The alchemists had discovered their own esoteric solution to problems of uniting oposites. Jung was the first to make alchmey psychologically accessible to modern ideas of psychological development. The imagry similar to the alchemical dream images and unsurprisingly, by extention, these are also found within the tarot. Jung believed that alchemy was the compesatory shadow in the relationship with Christianity in modern man — this also explains the incorporation of Christian imagry within the symbols of the tarot.

The Fool
A young man who can be compared to the newly born child. Innocent and still encapsulated within the folds of the unconscious.

The Magician 
He is the self, with the symbols of transformation before him.

The Papess (High Preistess)
The power of the infant ego representing the female, and to the Jungian function relating to Intuition. Intuition tells you whence it comes and where it is going (possibilities).

The Empress
The power of the infant ego again representing the female, and to the Jungian fuction relating to Feeling. Feeling tells you whether it is agreeable or not (its value).

The Emperor
The power of the infant ego representing the Material, and to the Jungian function relating to Sensation. Sensation tells you that something exists (through the senses).

The Pope (Heirophant)
The power of the infant ego representing the Spiritual, and to the Jungian function relating to Thought. Thinking tells you what it is (its definition).

The Lovers
The first decisive choice in life and the rejection of our maternal and paternal security for a mate. This is the point when we become responsible for our actions and ultimately our own personal destiny.

The Chariot
The drive for personal success and conformity for the laws and conventions of society. The adoption of a social mask, or ego vehicle in order to achieve these social aims.

The establishment of our physical maturity and the begining of the realisation that our personal story has thus far been the sacrifice of our unconcious or spiritual development for the sake of establishing our conscious persona. Now the time has come for the imbalance to be addressed or a stagnation of our psyche will take place.

The Hermit
Now begins the process of our own self-examinination. A more focussed and prudent path must be found.

The Wheel of Fortune
We now arrive at the midpoint in our journey. Our peak has passed and now we must accept the realisation that the journey towards the end of our personal story in this life has now begun.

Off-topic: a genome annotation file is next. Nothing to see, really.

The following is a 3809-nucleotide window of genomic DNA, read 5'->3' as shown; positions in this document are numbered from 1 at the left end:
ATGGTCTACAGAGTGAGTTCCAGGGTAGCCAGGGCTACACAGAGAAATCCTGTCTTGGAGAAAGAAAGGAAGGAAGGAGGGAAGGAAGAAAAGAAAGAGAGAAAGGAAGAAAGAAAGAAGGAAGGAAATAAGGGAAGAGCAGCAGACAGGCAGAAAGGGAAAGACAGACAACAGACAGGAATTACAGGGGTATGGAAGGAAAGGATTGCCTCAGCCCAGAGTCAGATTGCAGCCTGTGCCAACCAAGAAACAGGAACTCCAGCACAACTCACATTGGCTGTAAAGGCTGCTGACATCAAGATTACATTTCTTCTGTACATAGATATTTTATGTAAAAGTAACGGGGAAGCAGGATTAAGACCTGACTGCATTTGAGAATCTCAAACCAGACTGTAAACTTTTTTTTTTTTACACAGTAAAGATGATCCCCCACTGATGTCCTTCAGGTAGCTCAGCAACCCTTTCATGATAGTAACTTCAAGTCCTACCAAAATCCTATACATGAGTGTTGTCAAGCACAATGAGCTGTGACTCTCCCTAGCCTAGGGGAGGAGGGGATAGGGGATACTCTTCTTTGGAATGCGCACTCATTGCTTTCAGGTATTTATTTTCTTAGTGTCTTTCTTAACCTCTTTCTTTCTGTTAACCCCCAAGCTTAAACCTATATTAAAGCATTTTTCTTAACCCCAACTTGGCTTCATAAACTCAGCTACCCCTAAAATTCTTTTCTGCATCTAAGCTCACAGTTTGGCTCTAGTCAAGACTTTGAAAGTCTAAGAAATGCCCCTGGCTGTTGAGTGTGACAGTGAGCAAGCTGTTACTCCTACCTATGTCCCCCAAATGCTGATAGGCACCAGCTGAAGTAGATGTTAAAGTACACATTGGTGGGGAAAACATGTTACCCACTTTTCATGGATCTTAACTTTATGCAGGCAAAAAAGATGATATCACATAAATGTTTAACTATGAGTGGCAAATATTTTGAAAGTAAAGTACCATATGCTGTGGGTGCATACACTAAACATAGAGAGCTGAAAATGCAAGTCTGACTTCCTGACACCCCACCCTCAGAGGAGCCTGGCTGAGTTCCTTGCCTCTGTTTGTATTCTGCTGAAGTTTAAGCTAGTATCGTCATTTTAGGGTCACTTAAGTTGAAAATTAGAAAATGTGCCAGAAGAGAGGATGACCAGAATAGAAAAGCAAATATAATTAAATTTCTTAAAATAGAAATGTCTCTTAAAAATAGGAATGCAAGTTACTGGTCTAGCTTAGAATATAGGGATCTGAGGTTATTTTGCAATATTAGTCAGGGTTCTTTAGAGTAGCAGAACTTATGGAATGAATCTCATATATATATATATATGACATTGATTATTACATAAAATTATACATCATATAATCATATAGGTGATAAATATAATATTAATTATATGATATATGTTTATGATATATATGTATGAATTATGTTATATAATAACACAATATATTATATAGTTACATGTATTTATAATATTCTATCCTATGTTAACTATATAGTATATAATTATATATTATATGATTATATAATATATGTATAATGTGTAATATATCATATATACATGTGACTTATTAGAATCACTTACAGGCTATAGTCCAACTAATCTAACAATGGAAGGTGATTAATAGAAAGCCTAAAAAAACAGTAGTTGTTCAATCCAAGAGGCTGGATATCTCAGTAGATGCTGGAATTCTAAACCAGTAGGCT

Force (Fortitude)
They rewards of self examination earlier on in our journey now come into play as our maturity disarms the primal forces of our unconcious.

The Hanged Man
Now a reversal of priorities and personal values must take place. Sacrifice of the values we held in the first part of our journey is vital for our progress.

Transformation of consciouness is unavoidable. The ego must now be discarded as the primary force of our identity. Its rejection leads to the maturity of our higher self.

The decent into the underworld has resulted in victory. Our conciouness and unconsciousness are in communion with one another. The previous imbalance between the two has at last been addressed.

The Devil
But even following the reconsiltion of our poles of consciouness — unexpected dangers can still arise. These are tests to see if our spiritual maturity can overcome our basic extincts.

The Tower
The surge of energy and creativity when the division between the concious and unconscious is removed by exterior influence.

The Star
Now the light from within shines forth to illuminate our way during the remainder of our journey.

The Moon
Symbolises the final great tribulation we will have to endure . The 'dark night of the soul'.

The Sun
We now reconsiliate the duality of our psyche. A new day is dawning.

The rebirth of the intergrated self.

The World
A mandala. Repesenting our completed journey to psychic wholeness.


The Maculine 
Wands = Libido (sexual drive)
Swords = Spiritual force

The Feminine
Pentacles (Coins) = Material
Cups = Feeling

(tarot card artwork by Thomas Sheridan)


  1. Hi Thomas, When are you going to complete your very visually interesting Tarot Deck - so we can buy?

    Lyn S


  2. Great post. Thank you. I think readers of this post will enjoy and find of interest this Depth Psychology resource page, which is full of frees on and by Carl Jung and prominent Jungian Analysts. Here’s the link:

    Thank you for posting.

    Warm wishes